Well . . . that idea seemed like a joke in the grand scheme of boatyard operations. After a long line of 120 haulouts, (ranging from 32-112 feet) the yard was packed tightly with boats, mostly large power boats. Therefore, there were no additional stands available, and at that point, it didn't seem to matter what we did. If the wind would ever be strong enough to blow any of the boats over, the domino effect would have us doomed. At the same time, Full Monty had a building to her stern and all those boats to her port & bow. She seemed pretty well tucked in for what portion of Earl we thought we might get. Then it was just a "wait & see".
Fortunately, the winds in Beaufort only reached 56 knots, and after inspection by the yard employees, there doesn't seem to be any damage. Once we get through fixing inspection items on our house and moving out in time for closing this Friday, we will head to Beaufort to do a more thorough check.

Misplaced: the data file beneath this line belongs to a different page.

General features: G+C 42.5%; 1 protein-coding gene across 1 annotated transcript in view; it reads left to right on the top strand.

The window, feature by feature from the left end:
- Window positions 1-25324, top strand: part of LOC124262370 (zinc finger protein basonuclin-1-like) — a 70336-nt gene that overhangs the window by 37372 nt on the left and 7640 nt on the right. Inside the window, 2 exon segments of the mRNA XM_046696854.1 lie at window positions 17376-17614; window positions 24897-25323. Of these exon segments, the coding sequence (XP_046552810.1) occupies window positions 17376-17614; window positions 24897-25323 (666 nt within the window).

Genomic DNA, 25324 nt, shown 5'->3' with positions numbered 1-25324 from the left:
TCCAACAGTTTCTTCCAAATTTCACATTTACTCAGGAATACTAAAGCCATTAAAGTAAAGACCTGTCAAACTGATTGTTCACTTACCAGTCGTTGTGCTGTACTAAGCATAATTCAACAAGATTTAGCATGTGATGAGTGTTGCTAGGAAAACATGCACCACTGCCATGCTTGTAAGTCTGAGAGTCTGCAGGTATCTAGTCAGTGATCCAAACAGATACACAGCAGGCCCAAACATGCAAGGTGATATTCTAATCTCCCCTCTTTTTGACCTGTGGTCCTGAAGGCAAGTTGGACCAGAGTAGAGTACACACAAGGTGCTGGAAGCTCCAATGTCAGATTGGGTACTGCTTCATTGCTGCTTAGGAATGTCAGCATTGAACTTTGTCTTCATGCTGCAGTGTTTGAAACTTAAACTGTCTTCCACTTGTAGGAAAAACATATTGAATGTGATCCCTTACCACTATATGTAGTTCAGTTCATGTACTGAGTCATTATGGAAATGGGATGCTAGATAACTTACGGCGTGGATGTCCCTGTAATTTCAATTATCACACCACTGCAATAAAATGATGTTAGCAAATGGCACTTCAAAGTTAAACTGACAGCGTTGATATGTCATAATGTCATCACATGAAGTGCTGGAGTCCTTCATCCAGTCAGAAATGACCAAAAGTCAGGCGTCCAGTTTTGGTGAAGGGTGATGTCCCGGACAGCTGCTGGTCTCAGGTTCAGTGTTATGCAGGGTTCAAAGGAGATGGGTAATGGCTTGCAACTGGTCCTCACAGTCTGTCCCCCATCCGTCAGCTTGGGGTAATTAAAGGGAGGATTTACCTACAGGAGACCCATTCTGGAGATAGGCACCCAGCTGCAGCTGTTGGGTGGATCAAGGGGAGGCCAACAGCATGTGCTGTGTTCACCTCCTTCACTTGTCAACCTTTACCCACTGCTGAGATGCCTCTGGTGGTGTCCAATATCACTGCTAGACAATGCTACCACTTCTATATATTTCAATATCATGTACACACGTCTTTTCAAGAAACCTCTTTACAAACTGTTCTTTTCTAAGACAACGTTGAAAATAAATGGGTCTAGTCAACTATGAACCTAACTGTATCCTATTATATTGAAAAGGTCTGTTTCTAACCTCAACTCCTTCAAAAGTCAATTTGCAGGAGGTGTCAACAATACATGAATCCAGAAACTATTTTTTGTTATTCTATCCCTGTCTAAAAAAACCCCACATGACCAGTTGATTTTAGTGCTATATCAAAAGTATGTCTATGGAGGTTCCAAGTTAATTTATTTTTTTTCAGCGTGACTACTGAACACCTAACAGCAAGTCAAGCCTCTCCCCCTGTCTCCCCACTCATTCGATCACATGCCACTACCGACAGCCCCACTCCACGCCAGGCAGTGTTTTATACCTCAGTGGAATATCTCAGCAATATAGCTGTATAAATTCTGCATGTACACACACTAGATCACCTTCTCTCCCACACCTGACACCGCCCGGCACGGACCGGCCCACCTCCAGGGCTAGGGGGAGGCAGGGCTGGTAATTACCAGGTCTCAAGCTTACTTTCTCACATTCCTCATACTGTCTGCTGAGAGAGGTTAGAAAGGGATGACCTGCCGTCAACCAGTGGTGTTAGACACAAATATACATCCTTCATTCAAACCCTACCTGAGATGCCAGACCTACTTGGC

After the physical & emotional stress of a major approaching hurricane, I felt like I could sleep for 2 days! I returned to the beach house and the kids & I recouperated with walks on the beach & eating plenty of good food.
Topsail was only under a tropical storm warning, so it was exciting to see the waves & look for all the goodies that wash up on the beach. After the storm passed, we took trash bags to the beach expecting to pick up a bunch of trash & debris, but were pleasantly surprised that there wasn't a whole lot.
The weather for the day after a hurricane is always so incredibly beautiful. Therefore, after some schooling, we spent the rest of that day playing on the beach & swimming. Our unusual finds were a huge horseshoe crab, 3 live starfish, and lots of whole, open clam shells.